It’s been one month since a Halifax taxi association sent a petition signed by hundreds of drivers demanding the province set a $10 minimum wage for taxi and limousine drivers — and they’ve yet to hear a yes.

“What we want is affordability,” said United Cab Drivers Association of Halifax president Darshan Virk, a cabbie for 40 years. “So we can afford a vehicle that is safe to drive, and we can keep the customers happy while having them pay cheaper fares.”

Virk got 350 association members and hundreds more taxi and limousine drivers to sign on. He sent that petition, along with a letter, to Premier Stephen McNeil’s office April 27, asking the province to pay drivers the minimum wage.

He received an email response May 19 stating that the matter was being looked into and that he would receive a response shortly.

The Chronicle Herald followed up with premier’s office last Friday and was redirected to the departments of municipal affairs, labour and transportation. As of Tuesday, the departments said the request is being reviewed.

In his initial letter to the province, Virk wrote that matching the province’s wage of $10.70 would not cost the city, the province or customers. He proposes that the Nova Scotia Utility and Review Board regulate the number of vehicles operating in the city by balancing out the cab to population ratio.

Virk’s call on the province follows 25 years of asking the city to place a cap on the number of limousines and accessible taxis operating to ensure the average driver can get enough customer calls to cover their expenses and make a decent living.

The HRM taxi industry is regulated by a city bylaw (T-108), and any recommendations to change the bylaw are sent directly to council’s transportation standing committee. According to Steve Adams, chair of the now-defunct Halifax Taxi Commission, there are 1,000 taxis operating in HRM. The number was capped a decade ago.

But Adams said there is no cap on the number of accessible taxis and there are no restrictions on who they are allowed to pick up.

“I would say over half have never had a wheelchair in their vehicle,” Adams said over the phone last Friday.

There are 38 operating in metro.

Virk claims both the minimum wage and the unlimited number of accessible taxis are covered by the Nova Scotia Human Rights Act.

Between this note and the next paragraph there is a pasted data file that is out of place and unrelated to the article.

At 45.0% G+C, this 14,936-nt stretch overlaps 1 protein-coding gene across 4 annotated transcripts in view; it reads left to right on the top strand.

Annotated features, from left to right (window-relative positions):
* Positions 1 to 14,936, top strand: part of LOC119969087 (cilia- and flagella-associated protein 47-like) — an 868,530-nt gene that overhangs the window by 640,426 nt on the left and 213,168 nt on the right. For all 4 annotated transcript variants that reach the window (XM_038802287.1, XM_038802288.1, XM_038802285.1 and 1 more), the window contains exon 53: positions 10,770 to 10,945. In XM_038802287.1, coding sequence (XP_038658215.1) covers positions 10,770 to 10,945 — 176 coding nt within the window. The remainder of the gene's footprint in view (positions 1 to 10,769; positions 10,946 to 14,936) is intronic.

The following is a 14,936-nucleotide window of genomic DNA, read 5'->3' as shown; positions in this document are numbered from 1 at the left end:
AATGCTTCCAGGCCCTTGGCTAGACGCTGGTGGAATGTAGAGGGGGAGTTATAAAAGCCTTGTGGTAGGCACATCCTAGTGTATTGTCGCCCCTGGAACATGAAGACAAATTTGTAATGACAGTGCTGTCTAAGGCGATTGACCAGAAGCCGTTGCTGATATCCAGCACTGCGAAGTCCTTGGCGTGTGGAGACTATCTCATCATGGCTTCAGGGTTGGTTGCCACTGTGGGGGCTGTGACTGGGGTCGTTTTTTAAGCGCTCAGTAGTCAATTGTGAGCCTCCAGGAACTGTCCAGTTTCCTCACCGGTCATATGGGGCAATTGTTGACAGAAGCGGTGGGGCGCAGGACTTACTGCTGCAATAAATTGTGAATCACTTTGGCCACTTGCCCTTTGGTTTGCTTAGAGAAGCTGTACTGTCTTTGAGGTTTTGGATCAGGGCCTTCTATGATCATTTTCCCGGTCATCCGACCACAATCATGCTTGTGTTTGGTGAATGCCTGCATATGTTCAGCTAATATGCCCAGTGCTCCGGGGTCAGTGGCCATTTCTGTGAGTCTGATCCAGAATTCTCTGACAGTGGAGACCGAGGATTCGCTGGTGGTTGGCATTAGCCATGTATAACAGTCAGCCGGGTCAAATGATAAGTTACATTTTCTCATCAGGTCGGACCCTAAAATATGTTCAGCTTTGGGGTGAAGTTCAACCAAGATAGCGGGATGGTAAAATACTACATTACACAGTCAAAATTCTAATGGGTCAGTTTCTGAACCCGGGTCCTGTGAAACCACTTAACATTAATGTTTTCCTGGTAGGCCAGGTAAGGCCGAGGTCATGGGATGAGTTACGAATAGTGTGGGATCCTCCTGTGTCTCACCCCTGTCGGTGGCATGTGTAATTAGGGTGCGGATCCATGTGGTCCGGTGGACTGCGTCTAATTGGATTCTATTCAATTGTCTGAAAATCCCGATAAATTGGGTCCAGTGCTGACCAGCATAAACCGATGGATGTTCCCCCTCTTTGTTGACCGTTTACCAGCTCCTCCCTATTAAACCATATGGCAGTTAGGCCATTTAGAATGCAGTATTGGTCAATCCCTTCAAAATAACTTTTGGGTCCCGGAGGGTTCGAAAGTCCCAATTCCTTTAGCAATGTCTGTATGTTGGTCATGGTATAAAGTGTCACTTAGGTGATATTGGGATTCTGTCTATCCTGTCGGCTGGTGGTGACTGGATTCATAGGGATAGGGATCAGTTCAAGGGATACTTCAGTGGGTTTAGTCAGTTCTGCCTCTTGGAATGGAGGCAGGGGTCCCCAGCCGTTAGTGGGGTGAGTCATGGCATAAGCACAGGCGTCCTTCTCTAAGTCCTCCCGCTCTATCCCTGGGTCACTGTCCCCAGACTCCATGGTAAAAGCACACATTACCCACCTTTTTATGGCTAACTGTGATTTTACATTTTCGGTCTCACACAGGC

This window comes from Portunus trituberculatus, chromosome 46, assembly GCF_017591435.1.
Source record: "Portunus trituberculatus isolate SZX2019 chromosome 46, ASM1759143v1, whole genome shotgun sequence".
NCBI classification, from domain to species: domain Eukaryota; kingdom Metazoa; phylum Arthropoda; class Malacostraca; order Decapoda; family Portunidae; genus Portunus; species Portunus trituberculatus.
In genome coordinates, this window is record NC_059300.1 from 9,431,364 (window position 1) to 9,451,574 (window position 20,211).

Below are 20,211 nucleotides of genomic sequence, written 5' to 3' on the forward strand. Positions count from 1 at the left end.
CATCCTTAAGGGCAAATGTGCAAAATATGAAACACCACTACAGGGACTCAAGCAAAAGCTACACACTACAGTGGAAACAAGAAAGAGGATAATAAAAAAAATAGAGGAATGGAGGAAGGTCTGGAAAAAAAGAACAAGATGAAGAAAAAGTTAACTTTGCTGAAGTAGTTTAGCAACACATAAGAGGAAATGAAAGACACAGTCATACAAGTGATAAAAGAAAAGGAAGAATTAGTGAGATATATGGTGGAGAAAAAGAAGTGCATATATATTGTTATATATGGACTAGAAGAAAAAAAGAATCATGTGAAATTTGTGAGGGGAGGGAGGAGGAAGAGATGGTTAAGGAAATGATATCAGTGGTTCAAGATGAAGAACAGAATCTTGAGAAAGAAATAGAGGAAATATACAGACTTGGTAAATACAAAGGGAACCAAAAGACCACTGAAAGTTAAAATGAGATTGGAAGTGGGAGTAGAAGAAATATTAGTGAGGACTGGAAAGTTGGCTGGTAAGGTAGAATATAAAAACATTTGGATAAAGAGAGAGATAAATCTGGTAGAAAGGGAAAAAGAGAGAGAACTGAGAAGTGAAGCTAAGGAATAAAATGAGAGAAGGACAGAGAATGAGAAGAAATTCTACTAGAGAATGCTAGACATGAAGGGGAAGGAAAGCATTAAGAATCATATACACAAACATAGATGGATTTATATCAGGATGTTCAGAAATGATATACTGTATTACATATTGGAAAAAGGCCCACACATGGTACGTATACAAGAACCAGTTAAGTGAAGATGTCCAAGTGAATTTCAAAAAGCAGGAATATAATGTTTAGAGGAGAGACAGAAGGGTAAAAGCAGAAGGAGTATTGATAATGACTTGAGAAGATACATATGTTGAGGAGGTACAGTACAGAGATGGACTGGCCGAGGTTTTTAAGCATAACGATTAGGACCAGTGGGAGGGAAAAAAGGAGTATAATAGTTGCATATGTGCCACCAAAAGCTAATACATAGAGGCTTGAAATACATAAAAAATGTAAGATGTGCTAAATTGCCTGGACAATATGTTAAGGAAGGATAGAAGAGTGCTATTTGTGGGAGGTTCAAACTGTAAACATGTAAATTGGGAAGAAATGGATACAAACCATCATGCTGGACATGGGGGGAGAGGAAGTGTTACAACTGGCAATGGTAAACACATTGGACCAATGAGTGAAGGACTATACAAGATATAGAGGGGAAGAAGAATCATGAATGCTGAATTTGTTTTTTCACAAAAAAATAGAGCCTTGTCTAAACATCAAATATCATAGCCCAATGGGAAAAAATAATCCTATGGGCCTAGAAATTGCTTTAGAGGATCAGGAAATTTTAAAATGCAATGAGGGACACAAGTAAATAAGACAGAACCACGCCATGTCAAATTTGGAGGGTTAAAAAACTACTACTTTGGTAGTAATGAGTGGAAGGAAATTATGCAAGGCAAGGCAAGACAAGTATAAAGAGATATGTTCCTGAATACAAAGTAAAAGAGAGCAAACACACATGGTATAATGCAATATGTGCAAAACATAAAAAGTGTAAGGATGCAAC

Under the Human Rights Act, a taxi company is said to be the driver’s employer and the driver is the company’s employee. But taxi companies do not pay their drivers. A taxi driver pays the company $7,644 a year for using the dispatch service and for using the company’s name on their roof light.

During an interview last week, Virk and association member Ed Benoit spread out a stack of letters and research on a table at a west-end Halifax diner.

The letters include copies of those sent to the premier, Halifax mayor Mike Savage and city auditor general Larry Munroe asking for more information on the number of taxi licences leased out in the city. They also included some responses.

They also showed pages of tables and spreadsheets, laying out in detail the daily, monthly and annual expenses of the average driver.

Those expenses include payment for office rent, roof light rent, insurance, car maintenance, vehicle loan payment, and gas. According to their numbers, the average driver has about $30,500 in expenses each year.

“To make a living, the driver stays on the street,” said Virk, adding some drivers will work 12 to 16 hours a day.

Virk, 71, created the United Cab Drivers Association in 1993 after non-smoking drivers were being penalized for not wanting to pick up customers who smoked. He and Benoit started Green Cab three years later, and have the same expenses as drivers with bigger companies such as Yellow Cab and Casino Taxi.

But the taxi industry has a lot of power, the two say, so it’s a tough battle.

“Taxiing is a funny thing,” said Benoit, who has been a driver since 1988.

He has to deal with meagre wages and unpredictable hours. But there is also a sense of freedom and public service that keeps him hooked.

“When you work nights, you are the shoulder they cry on, you are their bouncer. . .you are everything and everybody.”

“It’s a sweet jail,” added Virk. “Once you’re in, it’s hard to get out because when you get a little older you can’t find another job anyway.”

Since sending in the petition, they have been approached by drivers wondering if there has been any response from the province. If the province denies their request, then Virk and Benoit are unsure of what their next steps will be.

“You don’t know what you are going to do next, because you don’t know what is going to be done this week,” said Benoit.

Some aspects of licensing accessible taxis were scheduled to go before Halifax Regional Council Tuesday night.

via The Chronicle Herald

Original publish date: May 24, 2016